The History of Skip | Teen Ink

The History of Skip

May 31, 2019
By devinaughney BRONZE, Novato, California
devinaughney BRONZE, Novato, California
1 article 0 photos 0 comments

I’ve found the best way to learn about life is through people who have lived a full one. Storytelling has been around as long as we have, and it’s one of the purest ways to understand ourselves and the world around us. We can’t let history be forgotten or lives left to slip between the cracks. That’s why I’ve collected the oral history and become good friends with an incredibly interesting man from Atria Senior Living named Skip Sperber. His life was filled with adventure, tragedy, and happiness. Skip was a forensic dentist who identified bodies and bite marks. He has testified in 257 trials, including those against Ted Bundy and Jeffrey Dahmer. He’s the most gentlemanly person I’ve ever met, and despite what he’s seen, he remains a truly kind man with strong morals. I want to grow and learn from what he has to say, and share it with as many people as possible.

Skip was born and raised in New York City and always wanted to follow in his father’s footsteps and become a dentist. Skip went to Minnesota for college where he got his Bachelor’s Degree in zoology and chemistry. He moved back to New York to get his degree in dentistry and became one just like his father.

Skip told me about how he’d never once seen his father yell. He told me a story of when he was just a little kid, and his friend wanted to steal something. It was a small yoyo from a toy store, and Skip played along. When he got home his father asked him where he got it and Skip told him the truth. His dad gently told him that in the morning they’d go back to the store, return the yoyo to the owner, and apologize. The store owner hadn’t even noticed, but the memory stayed with Skip for the rest of his life. He said the gentle discipline from his father made him who he is today.

Skip’s father died of a heart attack at age 46 while Skip was still a young boy. His uncle became like a father to him, taught him how to drive and helped him get his first job. He worked at a bakery, and he still loves the smell of fresh baked bread in the morning.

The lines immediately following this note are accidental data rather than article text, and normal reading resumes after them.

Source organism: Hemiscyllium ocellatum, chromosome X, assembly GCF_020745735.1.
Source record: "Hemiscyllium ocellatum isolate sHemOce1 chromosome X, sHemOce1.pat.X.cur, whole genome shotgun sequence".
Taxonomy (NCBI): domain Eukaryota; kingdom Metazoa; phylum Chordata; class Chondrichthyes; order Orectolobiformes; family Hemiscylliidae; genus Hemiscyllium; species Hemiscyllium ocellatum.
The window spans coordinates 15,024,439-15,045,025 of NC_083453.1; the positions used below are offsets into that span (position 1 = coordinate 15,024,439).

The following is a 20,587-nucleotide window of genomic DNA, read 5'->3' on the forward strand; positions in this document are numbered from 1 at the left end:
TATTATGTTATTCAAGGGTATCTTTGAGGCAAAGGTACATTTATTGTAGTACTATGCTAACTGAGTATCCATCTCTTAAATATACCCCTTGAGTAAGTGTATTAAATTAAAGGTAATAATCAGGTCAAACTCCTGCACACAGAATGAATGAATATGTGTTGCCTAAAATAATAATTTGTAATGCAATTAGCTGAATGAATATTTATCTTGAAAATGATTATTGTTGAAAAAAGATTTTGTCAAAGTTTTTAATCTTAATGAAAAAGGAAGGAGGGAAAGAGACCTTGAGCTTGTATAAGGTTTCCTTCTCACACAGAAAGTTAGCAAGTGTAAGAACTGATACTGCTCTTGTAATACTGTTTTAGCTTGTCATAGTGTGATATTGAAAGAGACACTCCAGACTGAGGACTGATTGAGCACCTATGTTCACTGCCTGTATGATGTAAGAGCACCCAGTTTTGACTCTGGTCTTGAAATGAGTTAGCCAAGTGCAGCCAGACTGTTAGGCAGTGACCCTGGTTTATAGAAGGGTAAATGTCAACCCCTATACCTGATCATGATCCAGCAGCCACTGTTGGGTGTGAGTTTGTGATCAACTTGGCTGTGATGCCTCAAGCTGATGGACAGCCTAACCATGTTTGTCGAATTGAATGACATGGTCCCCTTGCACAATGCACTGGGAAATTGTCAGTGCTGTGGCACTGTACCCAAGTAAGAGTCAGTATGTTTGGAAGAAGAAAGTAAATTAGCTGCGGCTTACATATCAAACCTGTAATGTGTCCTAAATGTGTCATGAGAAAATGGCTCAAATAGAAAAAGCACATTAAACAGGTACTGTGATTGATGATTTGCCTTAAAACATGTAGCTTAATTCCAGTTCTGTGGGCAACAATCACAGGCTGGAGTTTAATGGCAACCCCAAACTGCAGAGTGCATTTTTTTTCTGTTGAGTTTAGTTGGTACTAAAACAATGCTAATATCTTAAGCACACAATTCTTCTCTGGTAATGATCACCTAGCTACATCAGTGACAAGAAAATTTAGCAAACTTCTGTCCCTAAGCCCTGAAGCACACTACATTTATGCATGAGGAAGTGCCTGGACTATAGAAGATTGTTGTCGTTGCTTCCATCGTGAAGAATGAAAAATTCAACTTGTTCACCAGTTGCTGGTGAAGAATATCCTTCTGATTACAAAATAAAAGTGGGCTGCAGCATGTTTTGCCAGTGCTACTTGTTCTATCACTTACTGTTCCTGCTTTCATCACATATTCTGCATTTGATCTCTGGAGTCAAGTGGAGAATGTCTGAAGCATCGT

In 1954 Skip enlisted in the US Navy during the Korean War. He served as a dentist and was sent to NTC San Diego. He continued practicing dentistry in San Diego after being given honorable discharge after two years of service. He volunteered for San Diego police and sheriffs department where he had two main jobs. The first consisted of identifying John and Jane Doe’s by their teeth, and the second was identifying bite marks.

He remained a dentist by day, forensic scientist by night for 40 years. He created the national dental identification system which is used by the FBI to this day. He frequently lectured at the FBI and testified in a total of 257 trials. He’s testified against the infamous serial killers Ted Bundy and Jeffrey Dahmer. He also spent time at ground zero after 9/11 where he helped identify 1500 of the 3000 plus victims.

I asked him why he did this. He had clearly seen some truly horrible things, he’d bared witness to over 250 tragedies, yet here he was sitting in front of me, content as ever. When I’d asked him about all the gruesome levels of humanity he’d seen, his eyes sort of clouded over. I knew he could remember those grim crimes with the same vivid detail as the day he laid eyes on them. But then he told me his reason. The thing that kept him sane through four decades of horrific things. He told me, “The ability to help a family who lost their child, find that child, the ability to give them that closure”. It gave him satisfaction in life to find the truth and bring it to light.

I asked him what was the one rule he would always live by? He thought about it for a moment, then said, “treat others how you want to be treated”. We’ve heard this phrase a hundred times as children, but as we grow older I believe we truly begin to understand it. We have to experience the unfairness and the hurt in order to know we’d never wish it upon anyone else. “I live my life to make other people happy, and in doing so I think I became very happy”.

This experience was more than I ever could have asked for. I began this project with my expectations not set particularly high. I was astonished by my luck to have met such an inspirational man, let alone having been able to interview him. I’d like to thank Skip for giving me this wonderful opportunity and for being so kind. I implore you to talk to your family members, neighbors, and people of your community. I believe it to be incredibly important that we refuse to let these histories be forgotten. Every person has a story, and every story deserves to be told. Who’s history can you listen to?

The author's comments:

I created this piece as part of a project for a College & Career Readiness class. The assignment was to research and present a topic of interest that could help the community in some way. This project became something much more personal and important to me than I ever would have expected, and I'm very grateful for this opportunity. 

Similar Articles


This article has 0 comments.